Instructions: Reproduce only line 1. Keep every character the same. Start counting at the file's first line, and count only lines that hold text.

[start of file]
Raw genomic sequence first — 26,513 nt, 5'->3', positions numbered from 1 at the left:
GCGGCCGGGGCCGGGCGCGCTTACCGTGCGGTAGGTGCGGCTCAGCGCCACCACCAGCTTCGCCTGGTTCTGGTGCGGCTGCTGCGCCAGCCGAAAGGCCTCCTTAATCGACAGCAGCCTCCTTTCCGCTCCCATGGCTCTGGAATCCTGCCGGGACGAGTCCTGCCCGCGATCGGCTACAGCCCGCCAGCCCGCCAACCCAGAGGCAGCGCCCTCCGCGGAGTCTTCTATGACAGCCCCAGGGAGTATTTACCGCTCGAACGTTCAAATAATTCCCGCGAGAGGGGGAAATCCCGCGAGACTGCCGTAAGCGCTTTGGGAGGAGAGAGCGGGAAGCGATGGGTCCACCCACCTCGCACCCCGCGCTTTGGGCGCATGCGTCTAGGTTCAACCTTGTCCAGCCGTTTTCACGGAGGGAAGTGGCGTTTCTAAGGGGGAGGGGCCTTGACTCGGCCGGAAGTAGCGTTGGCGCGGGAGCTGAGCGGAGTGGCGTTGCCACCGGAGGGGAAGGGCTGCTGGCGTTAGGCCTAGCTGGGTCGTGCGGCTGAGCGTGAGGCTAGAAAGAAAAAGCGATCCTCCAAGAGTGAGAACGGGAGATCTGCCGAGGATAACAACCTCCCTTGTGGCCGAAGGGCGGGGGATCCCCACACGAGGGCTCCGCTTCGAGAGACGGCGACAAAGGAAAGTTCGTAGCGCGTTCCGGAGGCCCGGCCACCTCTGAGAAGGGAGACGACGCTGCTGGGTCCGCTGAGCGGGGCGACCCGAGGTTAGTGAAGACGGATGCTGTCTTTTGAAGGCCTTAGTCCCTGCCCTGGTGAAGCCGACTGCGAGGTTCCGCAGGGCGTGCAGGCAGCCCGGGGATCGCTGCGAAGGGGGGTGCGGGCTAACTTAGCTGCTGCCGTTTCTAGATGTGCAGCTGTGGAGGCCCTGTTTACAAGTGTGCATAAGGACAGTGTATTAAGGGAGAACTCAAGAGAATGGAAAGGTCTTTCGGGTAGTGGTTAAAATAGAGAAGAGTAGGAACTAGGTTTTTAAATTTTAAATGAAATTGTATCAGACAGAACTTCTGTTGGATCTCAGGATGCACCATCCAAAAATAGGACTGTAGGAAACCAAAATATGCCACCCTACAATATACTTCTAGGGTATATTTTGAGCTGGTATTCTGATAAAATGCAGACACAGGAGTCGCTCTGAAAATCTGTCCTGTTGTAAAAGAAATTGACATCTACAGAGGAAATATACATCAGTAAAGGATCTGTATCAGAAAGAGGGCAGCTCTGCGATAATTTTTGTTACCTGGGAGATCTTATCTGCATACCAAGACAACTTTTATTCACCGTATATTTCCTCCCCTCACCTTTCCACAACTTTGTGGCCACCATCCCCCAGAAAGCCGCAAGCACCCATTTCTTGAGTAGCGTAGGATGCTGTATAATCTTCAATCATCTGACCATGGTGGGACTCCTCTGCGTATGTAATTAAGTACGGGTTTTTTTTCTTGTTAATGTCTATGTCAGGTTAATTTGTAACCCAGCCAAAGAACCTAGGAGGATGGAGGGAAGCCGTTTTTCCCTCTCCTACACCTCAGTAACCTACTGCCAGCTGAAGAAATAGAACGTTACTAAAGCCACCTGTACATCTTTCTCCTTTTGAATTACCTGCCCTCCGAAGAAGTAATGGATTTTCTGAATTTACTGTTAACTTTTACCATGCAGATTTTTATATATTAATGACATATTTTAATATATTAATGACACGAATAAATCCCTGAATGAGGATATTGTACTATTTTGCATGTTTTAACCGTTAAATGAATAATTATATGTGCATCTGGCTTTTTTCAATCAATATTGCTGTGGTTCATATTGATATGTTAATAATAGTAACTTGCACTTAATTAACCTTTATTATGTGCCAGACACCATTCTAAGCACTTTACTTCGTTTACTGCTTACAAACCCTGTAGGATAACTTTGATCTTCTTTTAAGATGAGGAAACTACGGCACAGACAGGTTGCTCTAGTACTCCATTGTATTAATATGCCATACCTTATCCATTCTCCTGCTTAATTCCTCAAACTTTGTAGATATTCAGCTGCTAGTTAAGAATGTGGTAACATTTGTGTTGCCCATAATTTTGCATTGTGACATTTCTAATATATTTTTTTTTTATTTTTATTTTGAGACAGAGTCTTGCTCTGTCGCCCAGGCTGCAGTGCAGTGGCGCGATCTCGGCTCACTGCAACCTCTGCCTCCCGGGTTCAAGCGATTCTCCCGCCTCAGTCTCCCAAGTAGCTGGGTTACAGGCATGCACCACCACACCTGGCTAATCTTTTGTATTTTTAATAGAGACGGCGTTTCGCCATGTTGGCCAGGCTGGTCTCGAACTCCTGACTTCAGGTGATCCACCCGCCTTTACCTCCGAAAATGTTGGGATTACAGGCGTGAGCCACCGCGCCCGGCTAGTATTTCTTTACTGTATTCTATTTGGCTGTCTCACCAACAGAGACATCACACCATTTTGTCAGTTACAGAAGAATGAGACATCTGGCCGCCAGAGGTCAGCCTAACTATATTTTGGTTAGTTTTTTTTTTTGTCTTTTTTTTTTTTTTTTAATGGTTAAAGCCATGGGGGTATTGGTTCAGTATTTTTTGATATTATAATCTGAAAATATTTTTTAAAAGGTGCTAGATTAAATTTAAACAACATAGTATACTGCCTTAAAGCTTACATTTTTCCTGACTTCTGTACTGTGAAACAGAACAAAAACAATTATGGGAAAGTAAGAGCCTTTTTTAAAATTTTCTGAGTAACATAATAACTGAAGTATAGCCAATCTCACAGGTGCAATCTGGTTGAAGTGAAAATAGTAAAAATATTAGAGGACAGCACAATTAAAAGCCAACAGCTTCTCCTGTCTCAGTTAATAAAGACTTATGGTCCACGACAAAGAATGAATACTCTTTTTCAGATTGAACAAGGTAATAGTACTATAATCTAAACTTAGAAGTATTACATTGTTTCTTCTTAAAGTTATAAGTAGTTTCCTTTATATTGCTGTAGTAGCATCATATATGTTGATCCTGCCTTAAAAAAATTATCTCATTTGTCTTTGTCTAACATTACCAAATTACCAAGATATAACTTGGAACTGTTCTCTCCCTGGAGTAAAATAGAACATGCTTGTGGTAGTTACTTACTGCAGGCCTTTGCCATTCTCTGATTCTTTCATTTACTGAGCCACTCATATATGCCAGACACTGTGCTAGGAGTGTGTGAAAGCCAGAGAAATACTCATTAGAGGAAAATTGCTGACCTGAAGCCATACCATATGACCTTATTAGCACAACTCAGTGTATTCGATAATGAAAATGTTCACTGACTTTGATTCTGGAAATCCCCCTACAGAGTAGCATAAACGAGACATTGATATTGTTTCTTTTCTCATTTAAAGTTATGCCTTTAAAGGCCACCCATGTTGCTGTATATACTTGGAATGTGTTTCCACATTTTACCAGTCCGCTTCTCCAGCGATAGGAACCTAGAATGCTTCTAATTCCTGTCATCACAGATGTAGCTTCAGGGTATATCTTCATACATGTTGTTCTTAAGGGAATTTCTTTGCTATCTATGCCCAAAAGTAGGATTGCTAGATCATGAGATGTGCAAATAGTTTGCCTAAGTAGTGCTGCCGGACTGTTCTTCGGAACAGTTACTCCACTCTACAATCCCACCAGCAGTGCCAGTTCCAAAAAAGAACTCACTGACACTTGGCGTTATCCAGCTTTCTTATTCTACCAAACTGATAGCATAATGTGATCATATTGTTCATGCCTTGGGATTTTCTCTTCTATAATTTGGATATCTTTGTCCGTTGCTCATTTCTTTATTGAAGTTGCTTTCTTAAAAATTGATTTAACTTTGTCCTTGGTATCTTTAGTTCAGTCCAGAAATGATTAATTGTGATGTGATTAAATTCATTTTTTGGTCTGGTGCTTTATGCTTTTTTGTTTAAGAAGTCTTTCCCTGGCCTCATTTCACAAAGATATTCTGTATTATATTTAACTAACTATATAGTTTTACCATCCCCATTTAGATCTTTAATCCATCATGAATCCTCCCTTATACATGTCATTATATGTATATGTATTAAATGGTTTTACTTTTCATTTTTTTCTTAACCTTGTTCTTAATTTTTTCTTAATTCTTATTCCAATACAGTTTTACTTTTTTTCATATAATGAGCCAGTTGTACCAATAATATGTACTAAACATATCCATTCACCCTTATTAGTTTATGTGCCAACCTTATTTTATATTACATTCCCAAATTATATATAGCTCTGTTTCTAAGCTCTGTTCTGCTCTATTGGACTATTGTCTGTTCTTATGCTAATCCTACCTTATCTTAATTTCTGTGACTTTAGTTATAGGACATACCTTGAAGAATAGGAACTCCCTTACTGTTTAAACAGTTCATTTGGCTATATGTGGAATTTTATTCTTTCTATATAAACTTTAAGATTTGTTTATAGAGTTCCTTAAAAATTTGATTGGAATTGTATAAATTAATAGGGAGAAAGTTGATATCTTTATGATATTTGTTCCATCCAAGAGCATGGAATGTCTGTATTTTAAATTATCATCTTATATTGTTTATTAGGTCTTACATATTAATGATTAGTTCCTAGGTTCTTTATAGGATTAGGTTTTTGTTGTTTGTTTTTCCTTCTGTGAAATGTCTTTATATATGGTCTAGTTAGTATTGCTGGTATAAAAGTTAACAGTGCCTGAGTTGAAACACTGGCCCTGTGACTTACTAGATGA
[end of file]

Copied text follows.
Raw genomic sequence first — 26,513 nt, 5'->3', positions numbered from 1 at the left: